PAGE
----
…see how we’re lining the marks up with the heat-seal strip?
Mix up your coffee
This is the least inventive and most flexible part of the recipe. To keep things simple, and because this was a test run, I just mixed the cold brew with sweetened condensed milk. Recipes I found online recommended a 1:1 ratio, but that was way too sweet for me; I ended up going with a 2:1 ratio. Because all recipes have this in bullet-point format, that’s:
- 1 can sweetened condensed milk (which is 1 cup)
- 2 cups Grady’s Cold Brew, diluted per their instructions.
…see the end of this page for more ideas for mixes and fillings, the only limits are your imagination/determination.
Set up filling station
OK! Now we’re ready to fill each pop and seal it up. If you have a Friend, this can go way faster—just ask them to hold the sheet while you fill it up. If you’re Alone, or doing this late at night and don’t want to wake anyone up, proceed:
The goal is to hold the sheet upright and relatively taut; if it flops around while you’re filling it you’re likely to spill some, or at least swear more than necessary.
I pierced two small holes way near the top of the sheet and used hooks to hold the sheet; I also set up a spill-catcher below because to be honest, I expected this to end up all over the floor.
Note, though, that I didn’t just use the hook to pierce through the plastic—I used a knife, and I cut horizontally so that if the tear propagated, it wouldn’t immediately reach the top of the bag and dump everything on the floor. Everything went fine, though!
Fill the filler
I cut off the tip of a piping-bag and clamped it shut with a binder clip.
I wanted to be able to fuss around without spilling the piping-bag, so I filled it and then heat-sealed the top so the tip was the only exit point. Having a heat-sealer around is fun and handy!
This went more smoothly than I thought. One thing that helps is to put the piping-bag tip pretty far down into each channel before you start filling; this makes sure you have enough room at the top to heat-seal the whole sheet shut, and also keeps fluid away from the part you’ll be sealing (having fluid there complicates, but does not doom, the heat-sealing process; you may have to seal a couple of times if it’s very wet up there).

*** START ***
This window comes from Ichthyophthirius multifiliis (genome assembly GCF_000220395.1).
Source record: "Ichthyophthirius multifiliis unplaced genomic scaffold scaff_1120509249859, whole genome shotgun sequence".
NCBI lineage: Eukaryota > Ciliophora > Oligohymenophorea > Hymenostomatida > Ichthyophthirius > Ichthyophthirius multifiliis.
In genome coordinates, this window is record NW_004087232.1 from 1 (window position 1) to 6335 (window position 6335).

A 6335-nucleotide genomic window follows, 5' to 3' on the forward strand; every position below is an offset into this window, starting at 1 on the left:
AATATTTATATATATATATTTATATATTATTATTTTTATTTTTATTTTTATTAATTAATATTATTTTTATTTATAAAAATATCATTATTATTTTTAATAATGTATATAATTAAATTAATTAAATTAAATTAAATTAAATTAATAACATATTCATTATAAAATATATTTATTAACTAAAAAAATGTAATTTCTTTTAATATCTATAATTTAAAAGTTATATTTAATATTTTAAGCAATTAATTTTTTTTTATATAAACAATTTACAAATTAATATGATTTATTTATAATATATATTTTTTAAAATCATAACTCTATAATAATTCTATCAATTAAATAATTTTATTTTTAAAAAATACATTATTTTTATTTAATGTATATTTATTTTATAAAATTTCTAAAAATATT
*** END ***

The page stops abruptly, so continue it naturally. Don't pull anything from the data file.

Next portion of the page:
If you happen to have a wee little funnel, that will help here as well.
Once all the channels are filled up, leaving about an inch at the top, head back to your heat-sealer and make the final top-seal, which should cut across the seals that form each channel. For this step it’s really handy to have your heat-sealer at the edge of a table, since the sheet has to be held vertically to seal without spilling. I found cradling the sheet on the back of my arm was a good way to keep the sheet flat while I activated the sealer.
Freeze those Pops
After a night in the freezer, they’re ready to go—separate each pop using scissors or a paring knife, and serve. If you’re giving these away or serving them at an event, you could make a little nick on the side of each pop, so your guests can open them without needing tools.
Riffs and Tips (i.e., booze)
Since the servings are individual, you can get creative! Each pop can be a little custom experiment. If you do this, consider marking each experiment-pop with a Sharpie so you can keep track of which ones worked best (and avoid feeding your neighbor’s kid the one you spiked with Amaretto). Some ideas:
- Try different coffee-to-milk ratios; 2:1 coffee to milk is double the coffee recommended in other recipes, and I still thought it was a bit too sweet/cloying.
- Obviously you have bene thinking about liquor this whole time, so yeah add in some booze if that’s your thing (not too much, it’ll inhibit freezing)
- Warm up the milk and infuse it with cinnamon/nutmeg/allspice, or even some cayenne. This might be a mistake!
- Try adding in those delicious lil tapioca balls for some texture-variation.